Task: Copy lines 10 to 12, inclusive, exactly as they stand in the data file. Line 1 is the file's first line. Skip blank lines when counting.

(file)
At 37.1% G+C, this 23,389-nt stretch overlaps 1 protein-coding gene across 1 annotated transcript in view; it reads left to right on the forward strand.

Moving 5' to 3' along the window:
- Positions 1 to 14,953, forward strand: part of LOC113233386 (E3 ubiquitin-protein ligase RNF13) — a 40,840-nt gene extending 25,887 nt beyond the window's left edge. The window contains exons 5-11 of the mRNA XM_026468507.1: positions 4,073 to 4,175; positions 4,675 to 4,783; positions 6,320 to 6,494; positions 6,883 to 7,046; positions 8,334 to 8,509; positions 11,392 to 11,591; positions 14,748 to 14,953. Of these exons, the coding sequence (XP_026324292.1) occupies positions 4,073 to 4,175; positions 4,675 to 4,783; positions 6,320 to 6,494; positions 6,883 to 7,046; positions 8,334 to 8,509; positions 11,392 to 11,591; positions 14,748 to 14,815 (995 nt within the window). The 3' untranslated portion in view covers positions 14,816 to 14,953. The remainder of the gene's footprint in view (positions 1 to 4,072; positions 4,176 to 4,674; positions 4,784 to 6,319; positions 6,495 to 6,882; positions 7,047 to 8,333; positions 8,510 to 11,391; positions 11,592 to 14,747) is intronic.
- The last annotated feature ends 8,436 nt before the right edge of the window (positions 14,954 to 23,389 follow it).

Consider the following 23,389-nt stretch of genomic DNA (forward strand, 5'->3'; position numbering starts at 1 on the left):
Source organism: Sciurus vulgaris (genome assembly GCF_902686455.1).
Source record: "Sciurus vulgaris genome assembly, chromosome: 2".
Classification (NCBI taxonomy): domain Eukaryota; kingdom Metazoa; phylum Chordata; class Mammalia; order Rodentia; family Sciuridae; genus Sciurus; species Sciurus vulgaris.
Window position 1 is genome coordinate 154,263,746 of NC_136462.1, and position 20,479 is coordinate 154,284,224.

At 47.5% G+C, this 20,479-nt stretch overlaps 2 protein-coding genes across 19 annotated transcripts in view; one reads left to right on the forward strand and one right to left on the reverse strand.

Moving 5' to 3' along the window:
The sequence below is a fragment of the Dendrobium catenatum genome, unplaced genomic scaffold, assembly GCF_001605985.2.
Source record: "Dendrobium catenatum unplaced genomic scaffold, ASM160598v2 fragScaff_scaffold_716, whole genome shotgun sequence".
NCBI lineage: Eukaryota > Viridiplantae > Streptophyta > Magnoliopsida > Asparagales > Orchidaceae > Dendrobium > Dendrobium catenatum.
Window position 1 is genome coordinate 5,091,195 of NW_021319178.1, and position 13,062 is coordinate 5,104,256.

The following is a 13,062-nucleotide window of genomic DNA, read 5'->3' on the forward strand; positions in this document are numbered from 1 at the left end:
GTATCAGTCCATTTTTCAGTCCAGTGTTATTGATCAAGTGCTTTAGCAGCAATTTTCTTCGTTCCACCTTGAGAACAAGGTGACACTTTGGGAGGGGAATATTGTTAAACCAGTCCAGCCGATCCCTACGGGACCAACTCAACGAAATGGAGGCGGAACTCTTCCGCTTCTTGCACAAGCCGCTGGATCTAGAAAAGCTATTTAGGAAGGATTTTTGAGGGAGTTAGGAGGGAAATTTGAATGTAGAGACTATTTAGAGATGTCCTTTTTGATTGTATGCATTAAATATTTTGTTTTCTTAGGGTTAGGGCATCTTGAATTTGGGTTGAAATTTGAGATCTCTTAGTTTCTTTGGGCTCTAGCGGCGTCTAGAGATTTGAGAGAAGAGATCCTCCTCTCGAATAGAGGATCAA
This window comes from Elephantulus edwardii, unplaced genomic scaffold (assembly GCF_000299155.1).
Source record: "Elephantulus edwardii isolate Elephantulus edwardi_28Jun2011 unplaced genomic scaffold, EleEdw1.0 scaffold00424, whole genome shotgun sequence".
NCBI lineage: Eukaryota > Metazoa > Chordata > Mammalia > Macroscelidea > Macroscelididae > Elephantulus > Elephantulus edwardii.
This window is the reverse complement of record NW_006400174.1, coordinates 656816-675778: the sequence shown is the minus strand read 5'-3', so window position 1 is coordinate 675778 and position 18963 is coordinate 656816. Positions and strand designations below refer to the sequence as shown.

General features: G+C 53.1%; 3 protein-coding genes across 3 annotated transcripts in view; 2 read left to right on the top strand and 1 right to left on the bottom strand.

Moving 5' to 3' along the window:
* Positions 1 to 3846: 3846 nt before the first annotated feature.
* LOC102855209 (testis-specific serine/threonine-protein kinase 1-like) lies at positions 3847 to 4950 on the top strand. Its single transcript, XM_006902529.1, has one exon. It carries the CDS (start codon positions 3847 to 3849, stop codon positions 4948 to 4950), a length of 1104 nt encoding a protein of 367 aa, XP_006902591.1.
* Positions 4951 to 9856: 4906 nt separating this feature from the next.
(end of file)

At 47.5% G+C, this 20,479-nt stretch overlaps 2 protein-coding genes across 19 annotated transcripts in view; one reads left to right on the forward strand and one right to left on the reverse strand.

Moving 5' to 3' along the window:
The sequence below is a fragment of the Dendrobium catenatum genome, unplaced genomic scaffold, assembly GCF_001605985.2.